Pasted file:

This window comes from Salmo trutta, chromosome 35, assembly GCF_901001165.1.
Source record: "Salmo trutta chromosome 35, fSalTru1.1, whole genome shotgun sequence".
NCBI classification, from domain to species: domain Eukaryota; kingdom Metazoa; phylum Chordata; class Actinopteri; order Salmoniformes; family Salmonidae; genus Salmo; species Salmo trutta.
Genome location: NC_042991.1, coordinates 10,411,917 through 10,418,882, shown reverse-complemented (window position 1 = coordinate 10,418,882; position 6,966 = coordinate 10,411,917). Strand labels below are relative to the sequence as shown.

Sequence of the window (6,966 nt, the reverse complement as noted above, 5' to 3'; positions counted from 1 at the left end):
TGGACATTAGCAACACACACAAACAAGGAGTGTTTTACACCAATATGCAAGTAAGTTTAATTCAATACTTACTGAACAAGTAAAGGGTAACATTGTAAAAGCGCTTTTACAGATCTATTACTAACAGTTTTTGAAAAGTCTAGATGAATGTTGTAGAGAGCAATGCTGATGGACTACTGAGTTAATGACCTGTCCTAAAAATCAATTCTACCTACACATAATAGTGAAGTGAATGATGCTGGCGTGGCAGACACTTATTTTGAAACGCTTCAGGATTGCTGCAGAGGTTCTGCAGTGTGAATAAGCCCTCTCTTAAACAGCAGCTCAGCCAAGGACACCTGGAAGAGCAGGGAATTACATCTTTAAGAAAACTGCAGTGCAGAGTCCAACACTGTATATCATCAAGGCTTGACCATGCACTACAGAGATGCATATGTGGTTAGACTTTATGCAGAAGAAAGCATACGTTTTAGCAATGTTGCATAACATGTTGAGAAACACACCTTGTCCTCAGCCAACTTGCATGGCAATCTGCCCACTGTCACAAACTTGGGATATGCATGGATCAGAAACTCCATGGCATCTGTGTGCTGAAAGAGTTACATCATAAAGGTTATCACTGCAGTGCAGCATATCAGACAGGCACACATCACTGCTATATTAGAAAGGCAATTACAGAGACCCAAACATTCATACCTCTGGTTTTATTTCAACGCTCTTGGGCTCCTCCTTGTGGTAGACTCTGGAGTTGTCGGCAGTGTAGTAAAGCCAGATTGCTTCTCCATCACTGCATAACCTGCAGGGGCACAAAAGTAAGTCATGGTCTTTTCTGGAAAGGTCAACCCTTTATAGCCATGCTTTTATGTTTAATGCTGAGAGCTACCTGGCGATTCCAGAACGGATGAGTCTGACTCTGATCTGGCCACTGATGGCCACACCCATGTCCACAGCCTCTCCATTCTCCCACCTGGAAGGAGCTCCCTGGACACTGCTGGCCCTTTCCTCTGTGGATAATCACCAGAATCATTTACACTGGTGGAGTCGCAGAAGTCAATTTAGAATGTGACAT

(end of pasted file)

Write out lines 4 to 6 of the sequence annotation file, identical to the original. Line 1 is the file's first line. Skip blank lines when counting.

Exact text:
Genome location: NC_042991.1, coordinates 10,411,917 through 10,418,882, shown reverse-complemented (window position 1 = coordinate 10,418,882; position 6,966 = coordinate 10,411,917). Strand labels below are relative to the sequence as shown.

Sequence of the window (6,966 nt, the reverse complement as noted above, 5' to 3'; positions counted from 1 at the left end):
TGGACATTAGCAACACACACAAACAAGGAGTGTTTTACACCAATATGCAAGTAAGTTTAATTCAATACTTACTGAACAAGTAAAGGGTAACATTGTAAAAGCGCTTTTACAGATCTATTACTAACAGTTTTTGAAAAGTCTAGATGAATGTTGTAGAGAGCAATGCTGATGGACTACTGAGTTAATGACCTGTCCTAAAAATCAATTCTACCTACACATAATAGTGAAGTGAATGATGCTGGCGTGGCAGACACTTATTTTGAAACGCTTCAGGATTGCTGCAGAGGTTCTGCAGTGTGAATAAGCCCTCTCTTAAACAGCAGCTCAGCCAAGGACACCTGGAAGAGCAGGGAATTACATCTTTAAGAAAACTGCAGTGCAGAGTCCAACACTGTATATCATCAAGGCTTGACCATGCACTACAGAGATGCATATGTGGTTAGACTTTATGCAGAAGAAAGCATACGTTTTAGCAATGTTGCATAACATGTTGAGAAACACACCTTGTCCTCAGCCAACTTGCATGGCAATCTGCCCACTGTCACAAACTTGGGATATGCATGGATCAGAAACTCCATGGCATCTGTGTGCTGAAAGAGTTACATCATAAAGGTTATCACTGCAGTGCAGCATATCAGACAGGCACACATCACTGCTATATTAGAAAGGCAATTACAGAGACCCAAACATTCATACCTCTGGTTTTATTTCAACGCTCTTGGGCTCCTCCTTGTGGTAGACTCTGGAGTTGTCGGCAGTGTAGTAAAGCCAGATTGCTTCTCCATCACTGCATAACCTGCAGGGGCACAAAAGTAAGTCATGGTCTTTTCTGGAAAGGTCAACCCTTTATAGCCATGCTTTTATGTTTAATGCTGAGAGCTACCTGGCGATTCCAGAACGGATGAGTCTGACTCTGATCTGGCCACTGATGGCCACACCCATGTCCACAGCCTCTCCATTCTCCCACCTGGAAGGAGCTCCCTGGACACTGCTGGCCCTTTCCTCTGTGGATAATCACCAGAATCATTTACACTGGTGGAGTCGCAGAAGTCAATTTAGAATGTGACAT